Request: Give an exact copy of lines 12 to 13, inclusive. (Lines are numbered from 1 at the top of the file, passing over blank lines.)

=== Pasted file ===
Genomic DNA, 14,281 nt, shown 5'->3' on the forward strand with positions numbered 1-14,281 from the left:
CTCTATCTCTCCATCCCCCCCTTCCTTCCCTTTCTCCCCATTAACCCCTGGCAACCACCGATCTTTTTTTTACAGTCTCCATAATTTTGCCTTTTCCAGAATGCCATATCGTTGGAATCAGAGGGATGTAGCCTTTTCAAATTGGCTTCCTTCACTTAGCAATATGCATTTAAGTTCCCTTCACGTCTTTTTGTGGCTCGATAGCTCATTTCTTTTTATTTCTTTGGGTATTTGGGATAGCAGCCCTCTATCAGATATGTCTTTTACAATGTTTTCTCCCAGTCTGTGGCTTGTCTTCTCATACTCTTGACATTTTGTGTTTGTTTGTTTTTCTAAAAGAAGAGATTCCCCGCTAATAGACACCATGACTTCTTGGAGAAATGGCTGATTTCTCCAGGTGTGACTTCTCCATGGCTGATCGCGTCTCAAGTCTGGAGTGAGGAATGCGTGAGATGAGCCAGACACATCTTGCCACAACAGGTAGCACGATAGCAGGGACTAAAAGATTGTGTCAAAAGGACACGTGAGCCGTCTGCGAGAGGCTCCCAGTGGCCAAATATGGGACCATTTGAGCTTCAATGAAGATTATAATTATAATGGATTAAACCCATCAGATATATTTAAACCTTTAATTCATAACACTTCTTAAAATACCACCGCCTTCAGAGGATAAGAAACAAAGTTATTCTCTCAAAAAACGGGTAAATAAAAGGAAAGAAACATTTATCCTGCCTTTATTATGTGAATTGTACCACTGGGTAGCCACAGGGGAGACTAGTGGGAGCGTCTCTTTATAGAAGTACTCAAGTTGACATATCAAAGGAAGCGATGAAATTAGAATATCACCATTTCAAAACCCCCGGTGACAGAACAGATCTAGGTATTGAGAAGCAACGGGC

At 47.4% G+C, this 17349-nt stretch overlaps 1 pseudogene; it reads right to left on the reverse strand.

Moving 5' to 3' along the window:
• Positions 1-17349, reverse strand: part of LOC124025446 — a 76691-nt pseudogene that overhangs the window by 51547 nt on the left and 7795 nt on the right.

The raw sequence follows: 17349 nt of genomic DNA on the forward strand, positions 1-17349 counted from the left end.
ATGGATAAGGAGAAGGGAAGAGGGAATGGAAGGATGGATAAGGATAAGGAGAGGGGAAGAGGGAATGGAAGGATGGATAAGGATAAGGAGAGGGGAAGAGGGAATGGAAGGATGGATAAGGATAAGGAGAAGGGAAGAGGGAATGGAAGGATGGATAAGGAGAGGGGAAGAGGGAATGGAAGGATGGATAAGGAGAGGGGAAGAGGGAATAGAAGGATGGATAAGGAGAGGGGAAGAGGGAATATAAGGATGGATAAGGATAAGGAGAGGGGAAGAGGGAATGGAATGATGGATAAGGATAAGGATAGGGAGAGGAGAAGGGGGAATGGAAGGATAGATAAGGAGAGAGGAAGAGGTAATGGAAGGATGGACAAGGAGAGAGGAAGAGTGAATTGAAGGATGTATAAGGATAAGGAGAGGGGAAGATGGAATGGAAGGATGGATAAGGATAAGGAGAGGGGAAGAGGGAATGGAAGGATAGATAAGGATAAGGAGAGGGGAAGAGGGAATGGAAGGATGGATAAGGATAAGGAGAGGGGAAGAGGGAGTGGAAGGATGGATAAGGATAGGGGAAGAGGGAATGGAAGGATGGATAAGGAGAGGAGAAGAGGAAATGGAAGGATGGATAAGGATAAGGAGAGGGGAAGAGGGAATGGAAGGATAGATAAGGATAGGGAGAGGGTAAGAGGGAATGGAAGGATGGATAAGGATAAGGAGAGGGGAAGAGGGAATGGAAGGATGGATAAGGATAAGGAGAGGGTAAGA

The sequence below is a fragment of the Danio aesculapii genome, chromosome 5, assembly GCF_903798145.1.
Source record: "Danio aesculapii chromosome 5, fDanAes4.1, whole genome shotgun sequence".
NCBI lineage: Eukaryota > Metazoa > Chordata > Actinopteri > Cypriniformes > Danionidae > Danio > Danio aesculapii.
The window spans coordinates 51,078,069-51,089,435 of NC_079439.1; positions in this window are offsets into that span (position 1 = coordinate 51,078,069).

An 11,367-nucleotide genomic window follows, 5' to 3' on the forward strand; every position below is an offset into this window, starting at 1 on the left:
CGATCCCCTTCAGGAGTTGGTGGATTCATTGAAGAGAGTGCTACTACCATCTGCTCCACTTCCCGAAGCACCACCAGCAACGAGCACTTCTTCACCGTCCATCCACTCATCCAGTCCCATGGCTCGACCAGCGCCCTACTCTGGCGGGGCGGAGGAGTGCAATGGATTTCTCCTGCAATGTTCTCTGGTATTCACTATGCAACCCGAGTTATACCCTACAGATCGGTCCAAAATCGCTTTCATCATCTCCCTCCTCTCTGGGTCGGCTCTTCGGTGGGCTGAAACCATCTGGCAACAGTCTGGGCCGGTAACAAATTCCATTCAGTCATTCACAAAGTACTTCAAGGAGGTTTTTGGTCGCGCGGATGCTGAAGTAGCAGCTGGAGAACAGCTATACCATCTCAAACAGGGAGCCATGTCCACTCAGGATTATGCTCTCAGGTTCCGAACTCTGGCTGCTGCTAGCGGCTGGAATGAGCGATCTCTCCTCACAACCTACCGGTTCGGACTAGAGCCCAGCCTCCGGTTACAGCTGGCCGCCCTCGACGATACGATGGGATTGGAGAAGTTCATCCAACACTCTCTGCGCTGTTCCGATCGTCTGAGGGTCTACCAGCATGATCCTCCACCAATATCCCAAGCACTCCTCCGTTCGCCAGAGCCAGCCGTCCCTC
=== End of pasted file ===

An 11,367-nucleotide genomic window follows, 5' to 3' on the forward strand; every position below is an offset into this window, starting at 1 on the left:
CGATCCCCTTCAGGAGTTGGTGGATTCATTGAAGAGAGTGCTACTACCATCTGCTCCACTTCCCGAAGCACCACCAGCAACGAGCACTTCTTCACCGTCCATCCACTCATCCAGTCCCATGGCTCGACCAGCGCCCTACTCTGGCGGGGCGGAGGAGTGCAATGGATTTCTCCTGCAATGTTCTCTGGTATTCACTATGCAACCCGAGTTATACCCTACAGATCGGTCCAAAATCGCTTTCATCATCTCCCTCCTCTCTGGGTCGGCTCTTCGGTGGGCTGAAACCATCTGGCAACAGTCTGGGCCGGTAACAAATTCCATTCAGTCATTCACAAAGTACTTCAAGGAGGTTTTTGGTCGCGCGGATGCTGAAGTAGCAGCTGGAGAACAGCTATACCATCTCAAACAGGGAGCCATGTCCACTCAGGATTATGCTCTCAGGTTCCGAACTCTGGCTGCTGCTAGCGGCTGGAATGAGCGATCTCTCCTCACAACCTACCGGTTCGGACTAGAGCCCAGCCTCCGGTTACAGCTGGCCGCCCTCGACGATACGATGGGATTGGAGAAGTTCATCCAACACTCTCTGCGCTGTTCCGATCGTCTGAGGGTCTACCAGCATGATCCTCCACCAATATCCCAAGCACTCCTCCGTTCGCCAGAGCCAGCCGTCCCTC